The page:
This week we took a drive to Dagmar to---of course---pick up more kittens. But don't worry, they won't be staying long. I am only fostering them for a little while (I know, that's what all the crazy cat ladies say!). And on the way we stopped by my favorite abandoned farmstead for some exploring fun.

This is the main house. It seems to have two rooms, plus a mudroom. And there seems to be some kind of basement. I haven't been brave enough to go out on the highly rotten floor to find out for sure.



This roof bravely kept its family sheltered from many wintery blasts, but splinter by board the elements are winning out in the end.




Ok, so I went on the floor for a little. But just a few feet. And just on the very edge of the room, which is theoretically better supported. Finley did not approve.





 There's also a large barn that has mostly collapsed, and a smaller building that I always think of as the horse barn. 


 
  




 Finley did some very martyred modeling in the horse barn. He's just simply too handsome to resist. It's a cross he'll just have to bear.


Speaking of shmexy boys, I managed to get a few pictures of all the dogs---after they'd run themselves ragged and were covered in burrs and pond slime, of course.




On our way out, we passed the warning sign for North Dakota's only curve. 


It was a lovely walk in some gorgeous fall weather. The air was crisp, the sun was setting, and we could listen to the cranes calling to each other as they headed south for the winter. I might even consider doing it again sometime---after I pick all the burrs out of my upholstery. Which will take approximately forever.

Don't hold your breath, hairy fiends.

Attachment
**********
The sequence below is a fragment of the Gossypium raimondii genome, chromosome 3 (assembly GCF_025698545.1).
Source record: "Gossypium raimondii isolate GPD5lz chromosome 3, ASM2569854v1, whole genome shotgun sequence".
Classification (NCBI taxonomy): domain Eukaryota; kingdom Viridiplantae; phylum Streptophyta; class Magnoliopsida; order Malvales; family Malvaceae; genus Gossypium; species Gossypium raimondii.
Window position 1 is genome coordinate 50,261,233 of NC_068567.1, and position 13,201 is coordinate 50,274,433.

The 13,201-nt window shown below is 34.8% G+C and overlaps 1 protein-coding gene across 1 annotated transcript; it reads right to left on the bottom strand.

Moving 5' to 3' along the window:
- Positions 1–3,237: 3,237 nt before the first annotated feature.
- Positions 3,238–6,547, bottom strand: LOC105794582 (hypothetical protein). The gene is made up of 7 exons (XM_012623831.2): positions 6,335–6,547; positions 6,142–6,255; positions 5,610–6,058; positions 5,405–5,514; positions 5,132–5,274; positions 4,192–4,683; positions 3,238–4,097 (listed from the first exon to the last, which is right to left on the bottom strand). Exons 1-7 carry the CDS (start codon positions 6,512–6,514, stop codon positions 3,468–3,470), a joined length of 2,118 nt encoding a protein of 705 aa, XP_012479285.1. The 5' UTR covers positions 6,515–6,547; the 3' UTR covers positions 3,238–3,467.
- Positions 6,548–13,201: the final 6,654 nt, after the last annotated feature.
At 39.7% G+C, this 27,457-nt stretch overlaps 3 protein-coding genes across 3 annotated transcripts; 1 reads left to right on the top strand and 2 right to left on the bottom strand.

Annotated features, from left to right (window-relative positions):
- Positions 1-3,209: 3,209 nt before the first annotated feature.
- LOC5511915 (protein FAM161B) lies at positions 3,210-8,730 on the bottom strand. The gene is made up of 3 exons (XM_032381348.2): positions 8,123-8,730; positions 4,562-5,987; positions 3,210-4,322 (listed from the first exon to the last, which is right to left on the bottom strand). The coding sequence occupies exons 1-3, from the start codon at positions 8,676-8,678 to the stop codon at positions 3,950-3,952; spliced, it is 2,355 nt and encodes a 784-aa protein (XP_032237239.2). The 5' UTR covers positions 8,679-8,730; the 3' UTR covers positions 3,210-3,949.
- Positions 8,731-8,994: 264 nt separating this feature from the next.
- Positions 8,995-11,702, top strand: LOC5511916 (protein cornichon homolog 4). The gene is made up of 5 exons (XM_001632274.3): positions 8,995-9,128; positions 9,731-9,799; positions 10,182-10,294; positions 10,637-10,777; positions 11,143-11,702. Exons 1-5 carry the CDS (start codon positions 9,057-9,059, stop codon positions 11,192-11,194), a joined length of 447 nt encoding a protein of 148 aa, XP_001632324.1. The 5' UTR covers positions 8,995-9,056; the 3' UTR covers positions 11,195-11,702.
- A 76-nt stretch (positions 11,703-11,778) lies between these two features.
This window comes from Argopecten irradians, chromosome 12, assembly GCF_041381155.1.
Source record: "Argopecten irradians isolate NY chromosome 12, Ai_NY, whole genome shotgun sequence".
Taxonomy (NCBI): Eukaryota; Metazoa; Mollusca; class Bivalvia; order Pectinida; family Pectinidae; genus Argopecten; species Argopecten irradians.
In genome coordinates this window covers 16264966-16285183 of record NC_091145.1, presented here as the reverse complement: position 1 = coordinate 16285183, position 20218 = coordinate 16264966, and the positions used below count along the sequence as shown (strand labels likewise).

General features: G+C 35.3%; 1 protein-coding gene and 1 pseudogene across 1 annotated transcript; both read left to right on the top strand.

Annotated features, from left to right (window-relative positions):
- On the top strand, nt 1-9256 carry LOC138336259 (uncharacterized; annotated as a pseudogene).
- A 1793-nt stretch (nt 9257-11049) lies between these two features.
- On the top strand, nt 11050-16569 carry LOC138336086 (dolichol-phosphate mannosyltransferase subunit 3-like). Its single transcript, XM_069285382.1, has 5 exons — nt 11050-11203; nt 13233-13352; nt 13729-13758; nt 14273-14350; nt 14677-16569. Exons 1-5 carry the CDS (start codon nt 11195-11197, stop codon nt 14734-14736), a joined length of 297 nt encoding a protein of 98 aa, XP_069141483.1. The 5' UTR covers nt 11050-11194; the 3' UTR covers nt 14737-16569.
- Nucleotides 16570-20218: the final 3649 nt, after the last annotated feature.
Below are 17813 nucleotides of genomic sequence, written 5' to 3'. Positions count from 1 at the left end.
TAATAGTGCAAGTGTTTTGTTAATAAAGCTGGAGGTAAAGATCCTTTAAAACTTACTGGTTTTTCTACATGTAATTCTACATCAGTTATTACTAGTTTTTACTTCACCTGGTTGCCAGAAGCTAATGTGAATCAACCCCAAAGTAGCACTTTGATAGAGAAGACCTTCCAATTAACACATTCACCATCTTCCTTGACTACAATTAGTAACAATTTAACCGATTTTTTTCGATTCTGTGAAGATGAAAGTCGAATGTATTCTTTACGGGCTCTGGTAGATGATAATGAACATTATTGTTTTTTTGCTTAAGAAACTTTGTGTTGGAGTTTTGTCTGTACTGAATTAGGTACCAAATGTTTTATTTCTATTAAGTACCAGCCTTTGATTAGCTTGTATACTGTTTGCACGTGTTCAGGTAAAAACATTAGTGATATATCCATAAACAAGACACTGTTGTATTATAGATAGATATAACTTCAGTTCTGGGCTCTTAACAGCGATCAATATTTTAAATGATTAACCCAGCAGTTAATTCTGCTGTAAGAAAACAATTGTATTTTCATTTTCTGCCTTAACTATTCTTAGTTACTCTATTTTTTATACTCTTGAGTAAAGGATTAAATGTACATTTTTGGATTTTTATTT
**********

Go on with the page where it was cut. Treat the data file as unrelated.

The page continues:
Eastward, Ho-hum!


I think of the Donner Party every time I cross over the Sierras, snug and comfortable in my climate-controlled vehicle. I make a trip in 2.5 hours, nutritionally-enriched smoothie in my hand and a bucket of snacks at my side, that took weeks of life-and-death struggle to accomplish.

It never fails to fill me with a sense of awe and gratitude....

Which lasts until I hit Nevada and start complaining about how long it's taking and how hot I am, and willthisdesertneverendI'vebeeninitforever.

Personal epiphanies never last long with me. At least not in the desert.


This year I got to realize an ambition I've nourished through many, MANY trips across Nevada---I 
finally got to stop at the California Trail Interpretive Center. Every other time, I've hit that area either too late in the day, or on too hurried of a trip and didn't have time to stop.

Not this time.


The center itself is very nice and has high quality displays and exhibits. It takes you along the experiences of the pioneers, from first "seeing the elephant" and deciding to make the trek to the California gold fields through the struggles they encountered on their way.


It is truly amazing that there were thousands upon thousands brave (or foolish) enough to willingly put themselves through such an experience. And to do that knowing they would almost certainly never see their friends or family again, losing forever those connections most dear to them.

Quite a difference from these days of Skype and Facebook!



The museum had this cheerful display to illustrate one of the great tragedies of the journey. To lose your spouse, your child, was bad enough, but then to have to leave them behind forever to be forgotten in a trackless wasteland was truly devastating.

And to do that with the almost-certainty that they were going to get dug up and eaten the minute you left must have broken many a heart.


Yes, full of flaws though they may have been, those nation-building emigrants did not lack for bravery.


For those of you who are history buffs and know the story of the Donner Party, this is a view looking south to the Humbolt River where the Donner Party rejoined the traditional route to California after their disastrous jaunt on the Hastings Cutoff. The extra time they spent taking that much-longer "short cut" is what caused them to reach the Sierras dangerously late in the season and become trapped by early winter storms.

Now there's an interstate freeway, where wagon trains loaded with exhausted travelers once plodded their determined way.

How much has changed in only 168 years!